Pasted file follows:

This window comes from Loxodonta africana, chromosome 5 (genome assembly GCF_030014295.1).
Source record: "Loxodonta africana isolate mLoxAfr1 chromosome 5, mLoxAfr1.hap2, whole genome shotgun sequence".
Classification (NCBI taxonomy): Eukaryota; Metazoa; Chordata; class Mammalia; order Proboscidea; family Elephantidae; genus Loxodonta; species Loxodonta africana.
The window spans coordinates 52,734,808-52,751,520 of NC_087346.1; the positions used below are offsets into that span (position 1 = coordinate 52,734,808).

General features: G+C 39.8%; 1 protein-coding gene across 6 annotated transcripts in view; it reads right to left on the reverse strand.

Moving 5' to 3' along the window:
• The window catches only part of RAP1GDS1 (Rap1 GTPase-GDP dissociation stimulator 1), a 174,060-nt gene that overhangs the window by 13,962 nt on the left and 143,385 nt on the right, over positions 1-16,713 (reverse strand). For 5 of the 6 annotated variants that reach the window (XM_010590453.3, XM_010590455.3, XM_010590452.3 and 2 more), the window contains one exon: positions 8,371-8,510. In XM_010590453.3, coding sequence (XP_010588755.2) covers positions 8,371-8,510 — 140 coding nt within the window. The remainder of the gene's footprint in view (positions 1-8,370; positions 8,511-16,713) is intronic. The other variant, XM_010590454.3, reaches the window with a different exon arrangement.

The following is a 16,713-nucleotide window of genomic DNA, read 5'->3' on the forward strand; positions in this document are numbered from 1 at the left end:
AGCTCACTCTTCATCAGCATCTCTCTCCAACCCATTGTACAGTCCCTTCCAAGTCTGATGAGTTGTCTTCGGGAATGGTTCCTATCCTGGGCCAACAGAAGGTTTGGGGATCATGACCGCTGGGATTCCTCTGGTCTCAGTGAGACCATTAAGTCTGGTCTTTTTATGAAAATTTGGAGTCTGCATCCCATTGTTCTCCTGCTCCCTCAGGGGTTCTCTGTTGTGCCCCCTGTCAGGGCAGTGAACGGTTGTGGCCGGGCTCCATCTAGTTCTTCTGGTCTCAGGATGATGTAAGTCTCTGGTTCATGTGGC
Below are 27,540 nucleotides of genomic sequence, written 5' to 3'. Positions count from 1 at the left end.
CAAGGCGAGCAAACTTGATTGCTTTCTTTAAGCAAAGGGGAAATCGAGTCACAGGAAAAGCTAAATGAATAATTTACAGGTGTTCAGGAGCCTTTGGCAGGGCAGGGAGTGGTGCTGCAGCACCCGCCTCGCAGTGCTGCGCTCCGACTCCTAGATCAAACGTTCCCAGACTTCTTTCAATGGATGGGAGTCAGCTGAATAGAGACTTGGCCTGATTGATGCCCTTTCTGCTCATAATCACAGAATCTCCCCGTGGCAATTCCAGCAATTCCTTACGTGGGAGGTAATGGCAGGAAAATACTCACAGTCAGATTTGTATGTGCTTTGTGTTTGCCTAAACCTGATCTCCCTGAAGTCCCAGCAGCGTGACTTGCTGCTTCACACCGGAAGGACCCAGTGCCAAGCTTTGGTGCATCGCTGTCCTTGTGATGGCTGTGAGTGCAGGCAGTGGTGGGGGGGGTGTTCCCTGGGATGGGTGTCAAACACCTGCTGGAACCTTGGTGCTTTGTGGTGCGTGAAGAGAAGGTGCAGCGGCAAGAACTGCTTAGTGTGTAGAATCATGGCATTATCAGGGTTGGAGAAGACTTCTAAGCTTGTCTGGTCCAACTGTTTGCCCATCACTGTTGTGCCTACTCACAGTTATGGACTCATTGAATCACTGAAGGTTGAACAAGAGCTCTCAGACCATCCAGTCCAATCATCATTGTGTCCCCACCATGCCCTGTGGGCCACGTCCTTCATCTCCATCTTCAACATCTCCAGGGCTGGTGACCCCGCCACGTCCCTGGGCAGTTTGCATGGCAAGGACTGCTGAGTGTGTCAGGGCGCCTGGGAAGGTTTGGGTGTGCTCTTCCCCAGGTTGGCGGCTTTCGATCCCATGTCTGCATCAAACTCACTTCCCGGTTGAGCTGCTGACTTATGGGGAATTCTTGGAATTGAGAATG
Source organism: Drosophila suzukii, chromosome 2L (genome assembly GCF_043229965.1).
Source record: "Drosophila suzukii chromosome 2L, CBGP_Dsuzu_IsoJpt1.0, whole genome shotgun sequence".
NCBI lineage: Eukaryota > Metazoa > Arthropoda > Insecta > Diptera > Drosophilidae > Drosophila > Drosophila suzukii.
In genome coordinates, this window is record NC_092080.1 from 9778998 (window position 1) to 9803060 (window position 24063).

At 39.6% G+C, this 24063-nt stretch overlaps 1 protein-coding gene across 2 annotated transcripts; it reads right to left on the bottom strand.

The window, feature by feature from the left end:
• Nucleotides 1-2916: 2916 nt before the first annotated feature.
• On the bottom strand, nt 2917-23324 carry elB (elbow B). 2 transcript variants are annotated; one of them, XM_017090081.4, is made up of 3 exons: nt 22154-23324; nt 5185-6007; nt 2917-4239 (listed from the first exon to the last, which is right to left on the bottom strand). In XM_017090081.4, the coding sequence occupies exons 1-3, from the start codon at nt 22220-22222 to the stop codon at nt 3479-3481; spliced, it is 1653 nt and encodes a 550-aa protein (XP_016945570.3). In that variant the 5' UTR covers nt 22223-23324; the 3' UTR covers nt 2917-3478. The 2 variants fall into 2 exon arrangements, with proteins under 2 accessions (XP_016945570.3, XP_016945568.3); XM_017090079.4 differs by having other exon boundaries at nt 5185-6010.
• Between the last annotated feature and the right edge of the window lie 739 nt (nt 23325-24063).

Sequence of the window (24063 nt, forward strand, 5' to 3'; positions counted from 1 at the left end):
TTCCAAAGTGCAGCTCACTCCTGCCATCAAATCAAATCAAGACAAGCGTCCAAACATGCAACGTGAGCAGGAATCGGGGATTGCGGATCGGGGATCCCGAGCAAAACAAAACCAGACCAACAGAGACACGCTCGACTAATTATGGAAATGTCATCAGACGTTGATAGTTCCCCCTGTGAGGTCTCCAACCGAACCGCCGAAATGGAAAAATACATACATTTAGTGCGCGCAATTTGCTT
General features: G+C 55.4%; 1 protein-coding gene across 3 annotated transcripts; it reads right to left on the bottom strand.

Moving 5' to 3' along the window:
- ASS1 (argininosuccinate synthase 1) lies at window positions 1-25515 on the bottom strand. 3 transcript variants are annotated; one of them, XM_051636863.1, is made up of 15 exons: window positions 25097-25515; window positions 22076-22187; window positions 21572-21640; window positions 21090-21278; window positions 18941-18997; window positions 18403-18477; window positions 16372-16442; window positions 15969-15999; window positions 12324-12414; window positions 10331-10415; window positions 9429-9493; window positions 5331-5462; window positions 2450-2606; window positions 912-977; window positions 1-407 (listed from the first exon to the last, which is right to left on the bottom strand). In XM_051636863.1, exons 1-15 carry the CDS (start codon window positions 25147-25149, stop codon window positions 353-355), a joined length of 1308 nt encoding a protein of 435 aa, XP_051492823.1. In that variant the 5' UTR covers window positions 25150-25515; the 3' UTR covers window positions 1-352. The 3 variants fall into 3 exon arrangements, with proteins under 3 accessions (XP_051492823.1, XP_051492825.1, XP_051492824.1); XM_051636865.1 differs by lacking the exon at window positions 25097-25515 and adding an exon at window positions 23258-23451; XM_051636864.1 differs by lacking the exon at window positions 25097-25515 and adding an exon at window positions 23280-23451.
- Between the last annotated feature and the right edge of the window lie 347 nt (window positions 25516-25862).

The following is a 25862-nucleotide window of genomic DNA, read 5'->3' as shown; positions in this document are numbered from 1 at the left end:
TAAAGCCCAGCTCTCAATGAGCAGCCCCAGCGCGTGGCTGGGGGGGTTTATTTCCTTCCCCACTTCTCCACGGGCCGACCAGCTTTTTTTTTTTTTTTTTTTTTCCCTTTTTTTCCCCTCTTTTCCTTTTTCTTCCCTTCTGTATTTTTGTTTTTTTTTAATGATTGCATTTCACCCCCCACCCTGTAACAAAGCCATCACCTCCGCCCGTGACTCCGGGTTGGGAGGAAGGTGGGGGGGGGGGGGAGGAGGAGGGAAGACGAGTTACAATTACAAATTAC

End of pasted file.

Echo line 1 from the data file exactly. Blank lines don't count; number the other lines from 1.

This window comes from Loxodonta africana, chromosome 5 (genome assembly GCF_030014295.1).